Monday, May 29, 2006

Good Assets to Hold

How do you tell a good asset from a bad one? Over your lifetime, it will change in perspective.

Gold is OK. Its not productive, it just preserves buying power no more. Keeping 10% in your portfolio shouldn't hurt you, its NOT an investment, it is a form of insurance.

Treasury Bills are excellent as a short term investment, but a rather poor long term investment. Backed by the US government. The three month, six month and one year bills are the easiest to manage. This is their web page
So, if you had $100,000 to invest in T-Bills you could basically invest $33,000 each month in 90 day t-bills over the course of three months and then when each individual issue came due, you would renew the T-Bill, otherwise it would dump into your checking account. That way you would have access to one third of your account in any 30 day period if you needed it.

Rental property is an excellent investment if you can buy it for 100 times the monthly rental. If it rents for $1,000 per month, and you have 20% down invested. After 20 years, you'll have it paid off, and the rental income is inflation biased. Two Units and your retirement will be comfy. If you can buy at this price ratio, you can afford to have it managed, which will help you with your blood pressure, its defiantly not for everyone.

A home can be a store of value, if you bought it before the price surge and its about paid off. With this this asset, you really don't need gold, your home has the same hedge against inflation as gold.

Stocks that pay dividends and have a good 20 year track record are another good investment strategy. Take delivery of the certificates. Do not leave them in "The Street Name." It was so nice during the crash of 1987 to walk into a full service brokerage house and sell a stock in 2 minutes, while you couldn't even get a discount broker on the phone, the lines were busy.

New Item I saw the other day, Union Bank is offering FDIC IRA accounts. It seems you can spring board from there into Mutual funds Stocks etc that are privately insured.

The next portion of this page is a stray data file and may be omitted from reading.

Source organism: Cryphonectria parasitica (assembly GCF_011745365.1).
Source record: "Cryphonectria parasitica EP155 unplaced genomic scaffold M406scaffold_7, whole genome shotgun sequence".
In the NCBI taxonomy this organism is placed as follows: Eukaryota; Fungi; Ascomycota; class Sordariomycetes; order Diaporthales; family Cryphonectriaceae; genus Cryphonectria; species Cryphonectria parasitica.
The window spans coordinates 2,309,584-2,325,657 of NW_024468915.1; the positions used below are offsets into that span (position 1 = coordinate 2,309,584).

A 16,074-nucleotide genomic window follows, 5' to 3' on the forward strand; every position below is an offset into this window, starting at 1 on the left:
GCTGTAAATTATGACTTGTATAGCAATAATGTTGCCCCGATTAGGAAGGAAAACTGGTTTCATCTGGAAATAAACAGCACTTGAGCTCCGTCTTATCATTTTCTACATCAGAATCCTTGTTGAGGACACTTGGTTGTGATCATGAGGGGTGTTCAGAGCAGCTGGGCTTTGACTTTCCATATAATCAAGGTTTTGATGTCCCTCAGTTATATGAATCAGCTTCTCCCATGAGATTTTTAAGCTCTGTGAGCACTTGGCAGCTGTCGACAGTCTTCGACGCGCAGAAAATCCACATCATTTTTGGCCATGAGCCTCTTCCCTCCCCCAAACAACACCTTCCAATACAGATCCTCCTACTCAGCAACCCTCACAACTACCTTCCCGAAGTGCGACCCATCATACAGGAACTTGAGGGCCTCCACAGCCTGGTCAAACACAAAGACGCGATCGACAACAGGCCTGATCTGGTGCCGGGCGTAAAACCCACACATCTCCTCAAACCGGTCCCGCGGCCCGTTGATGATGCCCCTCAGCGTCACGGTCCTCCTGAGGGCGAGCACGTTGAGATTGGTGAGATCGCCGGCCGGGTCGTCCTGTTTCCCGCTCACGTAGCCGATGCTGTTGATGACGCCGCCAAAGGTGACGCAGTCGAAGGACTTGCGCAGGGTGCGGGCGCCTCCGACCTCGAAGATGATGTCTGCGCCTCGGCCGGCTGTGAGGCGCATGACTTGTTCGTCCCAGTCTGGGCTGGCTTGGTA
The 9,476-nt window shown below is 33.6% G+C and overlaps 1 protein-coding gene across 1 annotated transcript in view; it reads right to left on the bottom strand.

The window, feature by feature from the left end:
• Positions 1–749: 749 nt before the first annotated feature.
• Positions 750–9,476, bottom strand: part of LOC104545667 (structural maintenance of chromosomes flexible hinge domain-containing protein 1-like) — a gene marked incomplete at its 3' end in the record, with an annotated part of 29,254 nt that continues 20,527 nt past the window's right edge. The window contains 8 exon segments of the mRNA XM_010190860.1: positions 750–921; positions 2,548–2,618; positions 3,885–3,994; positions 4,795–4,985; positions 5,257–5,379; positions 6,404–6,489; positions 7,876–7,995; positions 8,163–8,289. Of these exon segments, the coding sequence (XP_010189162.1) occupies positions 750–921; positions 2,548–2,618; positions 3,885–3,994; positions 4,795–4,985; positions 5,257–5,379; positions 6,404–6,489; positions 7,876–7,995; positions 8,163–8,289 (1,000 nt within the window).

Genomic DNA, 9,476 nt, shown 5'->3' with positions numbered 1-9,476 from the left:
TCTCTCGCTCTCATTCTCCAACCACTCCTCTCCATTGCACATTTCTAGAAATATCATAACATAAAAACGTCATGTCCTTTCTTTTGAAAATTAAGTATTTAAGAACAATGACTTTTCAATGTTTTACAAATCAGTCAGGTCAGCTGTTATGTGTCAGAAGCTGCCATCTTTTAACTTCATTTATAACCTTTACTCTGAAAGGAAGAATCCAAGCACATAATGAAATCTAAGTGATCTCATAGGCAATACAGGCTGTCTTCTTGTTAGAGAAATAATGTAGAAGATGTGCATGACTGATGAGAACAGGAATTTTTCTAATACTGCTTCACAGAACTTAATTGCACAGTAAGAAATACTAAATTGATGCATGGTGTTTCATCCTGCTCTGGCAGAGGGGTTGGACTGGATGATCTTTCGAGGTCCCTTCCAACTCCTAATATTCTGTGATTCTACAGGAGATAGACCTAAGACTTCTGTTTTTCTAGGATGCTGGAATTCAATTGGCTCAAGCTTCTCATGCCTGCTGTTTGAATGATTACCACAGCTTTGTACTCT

If your about ready to retire, looks like a safe way to protect your account, the total FDIC insurance limit is $250,000.

Things that I would avoid;

Any government sponsored program that give you a tax break or changes the way you do business. The main reason for this, is that the government is always changing the rules. Plus most of the money in these Ira's etc are not FDIC insured. They are privately insured by the SPIC. Here is a quote from my brokerage account,

"SPIC insurance is for funds held at brokerages. It insures your
funds against the brokerage going bankrupt, but does not insure
the value of your investments."

Mutual funds, the biggest game in the world -- have never seen a REAL bear market. Say you have $100,000 in one and the stock market takes a dive. They mark it to market and post the results to your account, now you have $20,000. Closed End funds have another peculiarity, they can trade below the price of the items held in the fund. Two of my friends lost over $100,000 each with their mutual funds in 2001. One even postponed his retirement because of it.

Avoid gold and silver storage institutions and or gold and silver certificates of ownership. I have no real issues with this group, but I emphasize the words "due vigilance." There is nothing worse than being too trusting.

Avoid second trust deeds, the economy is going the wrong way, and the spread between risky junk and t-bill's is so small, you're not getting much risk premium.

Things to consider, if your bank was to go belly up, your saving and checking accounts might not be accessible for a month or two. There might be a limit on withdrawal amounts like what FDR did in the '30's. You will have access to your safety deposit box, put some money away there.

I'm just touching on a few things, nothing written in stone, just experience mixed with common sense.

1 comment:

Anonymous said...

Try for U.S. Treasuries.